"I don't share the view that this is some sinister plot," Healy says. "There is the danger where we keep militarizing. When we say we really need active duty military, combat-ready troops for homeland security, there's a danger of collateral damage to American lives and property and a danger to democracy."

But others do fear sinister plots, and there is some historical justification for that. They date back to the 1980s, when Lt. Col. Oliver North worked with the Federal Emergency Management Agency (FEMA) to provide for the continuity of government in the wake of insurrection or an atomic attack. He sought to put together an emergency process whereby the President, through FEMA, would temporarily take over broad unprecedented powers, including censorship, the suspension of habeas corpus and the seizure of production, from farms to manufacturing plants. As part of the operation, FEMA might even assume authority over all Defense Department personnel and National Guard forces, according to Guts and Glory, Ben Bradlee, Jr.'s book about North.

More recently, since 9/11, the Bush administration has attempted to stiff-arm the Posse Comitatus law as part of the war on terror. Barely a month after the September 11 terror attacks, on Oct. 23, 2001, then Deputy Assistant Attorney General John C. Yoo co-wrote a memo regarding "Authority for the Use of Military Force to Combat Terrorist Activities Within the United States." Jay Bybee, then chief of the Office of Legal Counsel, acknowledged in a later memo that the act generally prohibits use of the military for law enforcement purposes unless there's a constitutional or statutory reason for doing so. However, he and others came to the conclusion that even absent constitutional or statutory support, the act "does not forbid the use of military force for the military purpose of preventing and deterring terrorism within the United States."

Historically, Presidents have suspended the Posse Comitatus Act by invoking the Insurrection Act. President Dwight D. Eisenhower did just that in 1957 when segregationists tried to prevent black students from enrolling and attending public school in Little Rock, Ark. John F. Kennedy also used the act in 1962 and 1963 to send troops to enforce desegregation in Mississippi and Alabama. Similarly, George H.W. Bush sent troops to quell the Los Angeles riots in 1992. Assistant Secretary of Defense McHale notes that the troops being trained for disaster response under the new program would not even be the ones called upon to help quell domestic disturbance in the event of a President invoking the Insurrection Act.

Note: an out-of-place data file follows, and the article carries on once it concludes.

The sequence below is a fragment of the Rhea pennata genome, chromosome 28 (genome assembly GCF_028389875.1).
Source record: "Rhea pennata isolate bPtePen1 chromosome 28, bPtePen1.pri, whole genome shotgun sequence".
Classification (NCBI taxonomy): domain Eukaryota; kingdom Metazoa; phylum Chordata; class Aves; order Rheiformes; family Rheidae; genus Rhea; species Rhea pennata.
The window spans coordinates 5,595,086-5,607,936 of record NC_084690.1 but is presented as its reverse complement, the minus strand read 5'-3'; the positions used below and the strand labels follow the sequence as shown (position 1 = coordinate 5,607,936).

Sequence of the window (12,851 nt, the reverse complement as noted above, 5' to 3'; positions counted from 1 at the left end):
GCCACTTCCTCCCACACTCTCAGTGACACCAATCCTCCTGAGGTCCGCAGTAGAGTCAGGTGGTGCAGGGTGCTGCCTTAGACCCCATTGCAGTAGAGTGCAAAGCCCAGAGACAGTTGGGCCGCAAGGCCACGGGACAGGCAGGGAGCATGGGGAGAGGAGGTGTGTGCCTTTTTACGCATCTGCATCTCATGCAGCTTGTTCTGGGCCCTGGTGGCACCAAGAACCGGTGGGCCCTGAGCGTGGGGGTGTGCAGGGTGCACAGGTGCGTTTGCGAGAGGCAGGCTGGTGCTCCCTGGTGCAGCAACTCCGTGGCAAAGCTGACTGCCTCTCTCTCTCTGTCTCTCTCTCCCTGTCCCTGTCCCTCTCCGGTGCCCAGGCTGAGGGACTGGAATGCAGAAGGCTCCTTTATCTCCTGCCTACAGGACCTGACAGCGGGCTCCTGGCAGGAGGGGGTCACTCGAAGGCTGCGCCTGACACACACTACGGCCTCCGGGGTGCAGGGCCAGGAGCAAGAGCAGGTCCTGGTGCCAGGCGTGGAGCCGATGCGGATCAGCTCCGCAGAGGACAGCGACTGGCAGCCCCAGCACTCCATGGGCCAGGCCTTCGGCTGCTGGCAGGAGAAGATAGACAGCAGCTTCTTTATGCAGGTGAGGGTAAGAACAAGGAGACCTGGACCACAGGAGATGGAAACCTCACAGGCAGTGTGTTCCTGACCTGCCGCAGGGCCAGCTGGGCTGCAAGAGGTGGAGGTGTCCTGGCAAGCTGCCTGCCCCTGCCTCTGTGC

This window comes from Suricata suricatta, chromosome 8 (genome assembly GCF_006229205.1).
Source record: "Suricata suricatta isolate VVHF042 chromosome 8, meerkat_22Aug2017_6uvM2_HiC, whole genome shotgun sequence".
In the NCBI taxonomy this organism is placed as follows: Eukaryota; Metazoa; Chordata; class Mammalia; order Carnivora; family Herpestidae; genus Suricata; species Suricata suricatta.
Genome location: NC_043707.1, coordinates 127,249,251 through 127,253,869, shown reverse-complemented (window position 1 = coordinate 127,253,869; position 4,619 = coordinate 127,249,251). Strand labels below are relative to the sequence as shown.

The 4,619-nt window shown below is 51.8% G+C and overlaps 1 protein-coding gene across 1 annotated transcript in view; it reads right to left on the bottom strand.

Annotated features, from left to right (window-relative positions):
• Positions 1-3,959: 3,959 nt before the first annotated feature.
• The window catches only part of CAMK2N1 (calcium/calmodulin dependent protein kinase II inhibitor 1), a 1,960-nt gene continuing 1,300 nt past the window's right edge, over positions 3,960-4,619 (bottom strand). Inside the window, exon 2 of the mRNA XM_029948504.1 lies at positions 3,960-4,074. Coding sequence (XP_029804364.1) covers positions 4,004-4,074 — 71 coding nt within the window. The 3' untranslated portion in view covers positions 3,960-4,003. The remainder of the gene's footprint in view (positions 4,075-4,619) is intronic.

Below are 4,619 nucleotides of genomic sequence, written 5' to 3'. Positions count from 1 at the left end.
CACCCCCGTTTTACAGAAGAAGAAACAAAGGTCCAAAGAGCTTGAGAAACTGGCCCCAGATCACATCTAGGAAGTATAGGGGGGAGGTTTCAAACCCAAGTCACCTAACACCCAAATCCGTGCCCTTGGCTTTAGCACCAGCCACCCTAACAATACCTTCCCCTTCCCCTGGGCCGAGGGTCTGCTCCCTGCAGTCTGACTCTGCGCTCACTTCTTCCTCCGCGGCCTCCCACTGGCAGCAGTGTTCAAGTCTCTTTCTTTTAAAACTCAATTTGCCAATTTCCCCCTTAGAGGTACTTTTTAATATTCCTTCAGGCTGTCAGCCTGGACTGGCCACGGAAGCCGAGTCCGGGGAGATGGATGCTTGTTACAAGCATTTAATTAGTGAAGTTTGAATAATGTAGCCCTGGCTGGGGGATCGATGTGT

"Part of the genius of the Insurrection Act is before it can be invoked the President has to make a public declaration that he is doing it," Dycus says. "There is no way the President can use that exception to the Posse Comitatus Act secretly."

One emergency manager, who asked not to be named, says people on the civilian side worry about how to separate FEMA from the Department of Homeland Security, how to keep it professional and not "a weak sister of the military." At the same time, most civilian emergency managers recognize the military has specialized training in chemical, biological, nuclear and urban warfare. With the current threat of dirty bombs and improvised explosive devices, it makes sense to have the military available to deploy to a disaster of that nature anywhere in the United States.

"From Andrew on, I've believed there is a civilian mission for the military," the emergency manager says. "We needed what they uniquely could provide in Andrew, and it was needed again in Katrina...On the personal side, I have fears that urban-warfare-trained commando units could do the bidding of the government in more malevolent and malignant ways."

Others in the emergency management field welcome the military with open arms. Billy Wagner, who retired as director of emergency management in the Florida Keys two years ago, says the military is the way to go. "I've always advocated that," Wagner says. "I've thought it was imperative to react to any kind of disasters we had, specifically to have these units ready to be mobilized."

Reasonable minds can and do differ on this subject. Only future disasters will reveal who's right.